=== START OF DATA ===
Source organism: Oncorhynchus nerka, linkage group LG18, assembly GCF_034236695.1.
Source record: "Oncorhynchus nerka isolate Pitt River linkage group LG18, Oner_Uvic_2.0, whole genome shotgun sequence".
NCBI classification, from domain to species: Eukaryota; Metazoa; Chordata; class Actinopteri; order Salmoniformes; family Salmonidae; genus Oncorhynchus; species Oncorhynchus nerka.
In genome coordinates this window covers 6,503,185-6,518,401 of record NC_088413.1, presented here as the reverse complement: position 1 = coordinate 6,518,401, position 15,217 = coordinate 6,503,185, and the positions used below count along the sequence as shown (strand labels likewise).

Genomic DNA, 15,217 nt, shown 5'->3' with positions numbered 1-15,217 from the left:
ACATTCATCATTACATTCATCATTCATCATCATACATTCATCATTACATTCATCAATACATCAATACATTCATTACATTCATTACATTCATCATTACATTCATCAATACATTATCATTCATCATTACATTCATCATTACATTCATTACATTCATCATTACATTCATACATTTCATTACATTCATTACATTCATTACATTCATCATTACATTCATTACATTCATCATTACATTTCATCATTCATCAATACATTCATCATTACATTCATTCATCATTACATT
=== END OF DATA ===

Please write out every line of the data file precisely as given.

Source organism: Oncorhynchus nerka, linkage group LG18, assembly GCF_034236695.1.
Source record: "Oncorhynchus nerka isolate Pitt River linkage group LG18, Oner_Uvic_2.0, whole genome shotgun sequence".
NCBI classification, from domain to species: Eukaryota; Metazoa; Chordata; class Actinopteri; order Salmoniformes; family Salmonidae; genus Oncorhynchus; species Oncorhynchus nerka.
In genome coordinates this window covers 6,503,185-6,518,401 of record NC_088413.1, presented here as the reverse complement: position 1 = coordinate 6,518,401, position 15,217 = coordinate 6,503,185, and the positions used below count along the sequence as shown (strand labels likewise).

Genomic DNA, 15,217 nt, shown 5'->3' with positions numbered 1-15,217 from the left:
ACATTCATCATTACATTCATCATTCATCATCATACATTCATCATTACATTCATCAATACATCAATACATTCATTACATTCATTACATTCATCATTACATTCATCAATACATTATCATTCATCATTACATTCATCATTACATTCATTACATTCATCATTACATTCATACATTTCATTACATTCATTACATTCATTACATTCATCATTACATTCATTACATTCATCATTACATTTCATCATTCATCAATACATTCATCATTACATTCATTCATCATTACATT